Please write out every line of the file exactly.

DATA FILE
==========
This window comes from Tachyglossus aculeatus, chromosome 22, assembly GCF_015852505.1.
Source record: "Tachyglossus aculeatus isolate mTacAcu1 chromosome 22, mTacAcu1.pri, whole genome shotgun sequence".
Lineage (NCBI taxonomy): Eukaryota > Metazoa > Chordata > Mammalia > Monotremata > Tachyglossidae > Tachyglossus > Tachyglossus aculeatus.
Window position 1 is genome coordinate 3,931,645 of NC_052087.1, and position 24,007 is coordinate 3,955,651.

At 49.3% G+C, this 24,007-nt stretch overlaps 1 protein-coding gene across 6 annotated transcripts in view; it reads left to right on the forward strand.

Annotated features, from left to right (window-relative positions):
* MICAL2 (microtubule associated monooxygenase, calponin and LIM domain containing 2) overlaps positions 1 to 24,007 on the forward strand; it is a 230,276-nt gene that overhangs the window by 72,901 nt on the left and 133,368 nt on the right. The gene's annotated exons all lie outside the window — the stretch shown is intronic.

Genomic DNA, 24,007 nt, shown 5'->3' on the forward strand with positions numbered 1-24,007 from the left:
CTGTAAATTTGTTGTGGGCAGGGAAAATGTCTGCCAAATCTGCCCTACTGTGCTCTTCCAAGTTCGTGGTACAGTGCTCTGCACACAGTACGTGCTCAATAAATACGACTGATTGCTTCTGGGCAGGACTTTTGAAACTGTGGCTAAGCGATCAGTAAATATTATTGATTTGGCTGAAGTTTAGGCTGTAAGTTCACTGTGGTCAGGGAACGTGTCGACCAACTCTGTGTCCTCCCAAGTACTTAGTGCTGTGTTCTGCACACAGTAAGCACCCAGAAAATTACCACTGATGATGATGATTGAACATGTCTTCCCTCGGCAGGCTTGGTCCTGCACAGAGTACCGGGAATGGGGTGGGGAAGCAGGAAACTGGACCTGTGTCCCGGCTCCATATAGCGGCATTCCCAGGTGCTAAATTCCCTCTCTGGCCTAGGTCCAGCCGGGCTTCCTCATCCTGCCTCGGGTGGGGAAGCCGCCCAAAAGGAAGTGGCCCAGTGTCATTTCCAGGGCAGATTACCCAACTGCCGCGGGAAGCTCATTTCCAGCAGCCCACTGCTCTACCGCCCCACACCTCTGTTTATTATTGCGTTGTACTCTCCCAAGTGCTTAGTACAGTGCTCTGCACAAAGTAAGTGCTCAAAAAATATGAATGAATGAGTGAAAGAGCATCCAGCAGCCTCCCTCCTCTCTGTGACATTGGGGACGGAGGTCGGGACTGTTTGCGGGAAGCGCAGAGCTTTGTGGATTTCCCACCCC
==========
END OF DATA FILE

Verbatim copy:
This window comes from Tachyglossus aculeatus, chromosome 22, assembly GCF_015852505.1.
Source record: "Tachyglossus aculeatus isolate mTacAcu1 chromosome 22, mTacAcu1.pri, whole genome shotgun sequence".
Lineage (NCBI taxonomy): Eukaryota > Metazoa > Chordata > Mammalia > Monotremata > Tachyglossidae > Tachyglossus > Tachyglossus aculeatus.
Window position 1 is genome coordinate 3,931,645 of NC_052087.1, and position 24,007 is coordinate 3,955,651.

At 49.3% G+C, this 24,007-nt stretch overlaps 1 protein-coding gene across 6 annotated transcripts in view; it reads left to right on the forward strand.

Annotated features, from left to right (window-relative positions):
* MICAL2 (microtubule associated monooxygenase, calponin and LIM domain containing 2) overlaps positions 1 to 24,007 on the forward strand; it is a 230,276-nt gene that overhangs the window by 72,901 nt on the left and 133,368 nt on the right. The gene's annotated exons all lie outside the window — the stretch shown is intronic.

Genomic DNA, 24,007 nt, shown 5'->3' on the forward strand with positions numbered 1-24,007 from the left:
CTGTAAATTTGTTGTGGGCAGGGAAAATGTCTGCCAAATCTGCCCTACTGTGCTCTTCCAAGTTCGTGGTACAGTGCTCTGCACACAGTACGTGCTCAATAAATACGACTGATTGCTTCTGGGCAGGACTTTTGAAACTGTGGCTAAGCGATCAGTAAATATTATTGATTTGGCTGAAGTTTAGGCTGTAAGTTCACTGTGGTCAGGGAACGTGTCGACCAACTCTGTGTCCTCCCAAGTACTTAGTGCTGTGTTCTGCACACAGTAAGCACCCAGAAAATTACCACTGATGATGATGATTGAACATGTCTTCCCTCGGCAGGCTTGGTCCTGCACAGAGTACCGGGAATGGGGTGGGGAAGCAGGAAACTGGACCTGTGTCCCGGCTCCATATAGCGGCATTCCCAGGTGCTAAATTCCCTCTCTGGCCTAGGTCCAGCCGGGCTTCCTCATCCTGCCTCGGGTGGGGAAGCCGCCCAAAAGGAAGTGGCCCAGTGTCATTTCCAGGGCAGATTACCCAACTGCCGCGGGAAGCTCATTTCCAGCAGCCCACTGCTCTACCGCCCCACACCTCTGTTTATTATTGCGTTGTACTCTCCCAAGTGCTTAGTACAGTGCTCTGCACAAAGTAAGTGCTCAAAAAATATGAATGAATGAGTGAAAGAGCATCCAGCAGCCTCCCTCCTCTCTGTGACATTGGGGACGGAGGTCGGGACTGTTTGCGGGAAGCGCAGAGCTTTGTGGATTTCCCACCCC